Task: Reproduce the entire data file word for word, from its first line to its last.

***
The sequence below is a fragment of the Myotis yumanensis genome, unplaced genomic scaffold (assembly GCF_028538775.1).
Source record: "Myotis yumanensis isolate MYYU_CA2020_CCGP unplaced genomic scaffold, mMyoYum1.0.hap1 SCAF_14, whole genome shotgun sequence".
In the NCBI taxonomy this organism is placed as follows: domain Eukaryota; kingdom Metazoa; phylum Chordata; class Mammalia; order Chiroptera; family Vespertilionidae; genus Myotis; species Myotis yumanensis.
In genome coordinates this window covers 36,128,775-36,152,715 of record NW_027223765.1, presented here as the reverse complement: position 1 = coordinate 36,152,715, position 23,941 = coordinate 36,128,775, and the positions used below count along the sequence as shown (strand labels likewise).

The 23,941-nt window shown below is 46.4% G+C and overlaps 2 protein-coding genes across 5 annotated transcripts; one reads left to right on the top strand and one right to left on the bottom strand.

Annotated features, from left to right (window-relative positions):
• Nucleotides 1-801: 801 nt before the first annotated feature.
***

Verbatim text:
The sequence below is a fragment of the Myotis yumanensis genome, unplaced genomic scaffold (assembly GCF_028538775.1).
Source record: "Myotis yumanensis isolate MYYU_CA2020_CCGP unplaced genomic scaffold, mMyoYum1.0.hap1 SCAF_14, whole genome shotgun sequence".
In the NCBI taxonomy this organism is placed as follows: domain Eukaryota; kingdom Metazoa; phylum Chordata; class Mammalia; order Chiroptera; family Vespertilionidae; genus Myotis; species Myotis yumanensis.
In genome coordinates this window covers 36,128,775-36,152,715 of record NW_027223765.1, presented here as the reverse complement: position 1 = coordinate 36,152,715, position 23,941 = coordinate 36,128,775, and the positions used below count along the sequence as shown (strand labels likewise).

The 23,941-nt window shown below is 46.4% G+C and overlaps 2 protein-coding genes across 5 annotated transcripts; one reads left to right on the top strand and one right to left on the bottom strand.

Annotated features, from left to right (window-relative positions):
• Nucleotides 1-801: 801 nt before the first annotated feature.